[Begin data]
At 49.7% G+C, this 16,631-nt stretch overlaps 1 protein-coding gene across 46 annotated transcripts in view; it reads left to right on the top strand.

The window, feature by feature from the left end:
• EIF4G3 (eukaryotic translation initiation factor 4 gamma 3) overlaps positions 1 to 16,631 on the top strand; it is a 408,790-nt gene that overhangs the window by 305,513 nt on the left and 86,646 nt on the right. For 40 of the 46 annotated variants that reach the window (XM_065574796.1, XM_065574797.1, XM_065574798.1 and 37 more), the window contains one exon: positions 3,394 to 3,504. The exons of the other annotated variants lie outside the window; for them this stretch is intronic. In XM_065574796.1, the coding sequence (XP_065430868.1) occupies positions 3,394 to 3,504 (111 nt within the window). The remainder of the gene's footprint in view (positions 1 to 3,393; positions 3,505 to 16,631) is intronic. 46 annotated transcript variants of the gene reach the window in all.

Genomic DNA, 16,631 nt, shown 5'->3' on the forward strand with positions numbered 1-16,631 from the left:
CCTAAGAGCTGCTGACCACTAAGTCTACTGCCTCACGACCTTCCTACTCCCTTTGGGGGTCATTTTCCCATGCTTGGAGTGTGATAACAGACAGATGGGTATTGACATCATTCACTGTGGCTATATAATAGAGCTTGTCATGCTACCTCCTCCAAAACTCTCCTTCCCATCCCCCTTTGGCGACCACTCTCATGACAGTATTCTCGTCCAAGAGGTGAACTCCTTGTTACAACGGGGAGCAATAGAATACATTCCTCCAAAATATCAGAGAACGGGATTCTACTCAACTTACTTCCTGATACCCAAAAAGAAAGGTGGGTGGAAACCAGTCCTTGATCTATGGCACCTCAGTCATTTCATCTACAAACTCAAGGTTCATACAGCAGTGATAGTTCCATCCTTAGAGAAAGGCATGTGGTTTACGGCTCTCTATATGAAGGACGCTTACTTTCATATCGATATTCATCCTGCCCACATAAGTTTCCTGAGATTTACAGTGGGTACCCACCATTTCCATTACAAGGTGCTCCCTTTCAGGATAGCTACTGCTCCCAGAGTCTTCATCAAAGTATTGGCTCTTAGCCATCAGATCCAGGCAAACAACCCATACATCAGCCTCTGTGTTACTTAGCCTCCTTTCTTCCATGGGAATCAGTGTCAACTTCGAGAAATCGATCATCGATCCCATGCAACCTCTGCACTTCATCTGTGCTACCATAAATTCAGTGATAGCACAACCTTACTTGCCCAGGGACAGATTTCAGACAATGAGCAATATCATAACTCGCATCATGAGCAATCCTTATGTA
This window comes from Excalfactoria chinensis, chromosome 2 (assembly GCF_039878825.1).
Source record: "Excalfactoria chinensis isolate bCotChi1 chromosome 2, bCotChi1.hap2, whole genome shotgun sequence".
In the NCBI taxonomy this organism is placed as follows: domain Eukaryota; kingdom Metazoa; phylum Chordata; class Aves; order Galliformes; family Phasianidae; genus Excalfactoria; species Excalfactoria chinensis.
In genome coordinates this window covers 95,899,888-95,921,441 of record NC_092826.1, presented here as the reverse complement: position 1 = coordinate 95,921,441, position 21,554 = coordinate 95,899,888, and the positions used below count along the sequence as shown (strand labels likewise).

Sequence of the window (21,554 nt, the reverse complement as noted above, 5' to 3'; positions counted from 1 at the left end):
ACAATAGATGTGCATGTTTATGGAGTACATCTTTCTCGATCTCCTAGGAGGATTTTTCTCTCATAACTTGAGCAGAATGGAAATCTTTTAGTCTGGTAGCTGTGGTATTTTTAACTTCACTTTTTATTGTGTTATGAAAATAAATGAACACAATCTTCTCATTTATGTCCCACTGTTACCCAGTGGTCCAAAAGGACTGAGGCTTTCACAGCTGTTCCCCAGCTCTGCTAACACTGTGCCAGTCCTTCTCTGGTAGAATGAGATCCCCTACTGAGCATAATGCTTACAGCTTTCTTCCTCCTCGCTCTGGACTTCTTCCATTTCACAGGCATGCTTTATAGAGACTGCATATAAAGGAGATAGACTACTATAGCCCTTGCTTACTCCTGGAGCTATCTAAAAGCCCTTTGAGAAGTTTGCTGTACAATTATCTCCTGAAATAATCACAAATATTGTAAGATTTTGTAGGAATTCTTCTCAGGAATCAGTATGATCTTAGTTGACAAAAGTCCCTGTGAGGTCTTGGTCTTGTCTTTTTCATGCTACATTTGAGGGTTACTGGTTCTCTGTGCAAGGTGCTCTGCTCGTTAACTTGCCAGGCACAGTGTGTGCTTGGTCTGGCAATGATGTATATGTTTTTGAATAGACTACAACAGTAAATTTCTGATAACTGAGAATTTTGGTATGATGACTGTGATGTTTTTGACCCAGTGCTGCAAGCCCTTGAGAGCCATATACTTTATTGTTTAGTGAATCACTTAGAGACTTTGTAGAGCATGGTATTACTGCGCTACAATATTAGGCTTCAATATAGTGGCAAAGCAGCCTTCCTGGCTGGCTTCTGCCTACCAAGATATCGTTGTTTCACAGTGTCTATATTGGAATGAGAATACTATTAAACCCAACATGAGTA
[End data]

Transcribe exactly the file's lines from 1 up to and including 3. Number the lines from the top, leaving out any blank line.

At 49.7% G+C, this 16,631-nt stretch overlaps 1 protein-coding gene across 46 annotated transcripts in view; it reads left to right on the top strand.

The window, feature by feature from the left end:
• EIF4G3 (eukaryotic translation initiation factor 4 gamma 3) overlaps positions 1 to 16,631 on the top strand; it is a 408,790-nt gene that overhangs the window by 305,513 nt on the left and 86,646 nt on the right. For 40 of the 46 annotated variants that reach the window (XM_065574796.1, XM_065574797.1, XM_065574798.1 and 37 more), the window contains one exon: positions 3,394 to 3,504. The exons of the other annotated variants lie outside the window; for them this stretch is intronic. In XM_065574796.1, the coding sequence (XP_065430868.1) occupies positions 3,394 to 3,504 (111 nt within the window). The remainder of the gene's footprint in view (positions 1 to 3,393; positions 3,505 to 16,631) is intronic. 46 annotated transcript variants of the gene reach the window in all.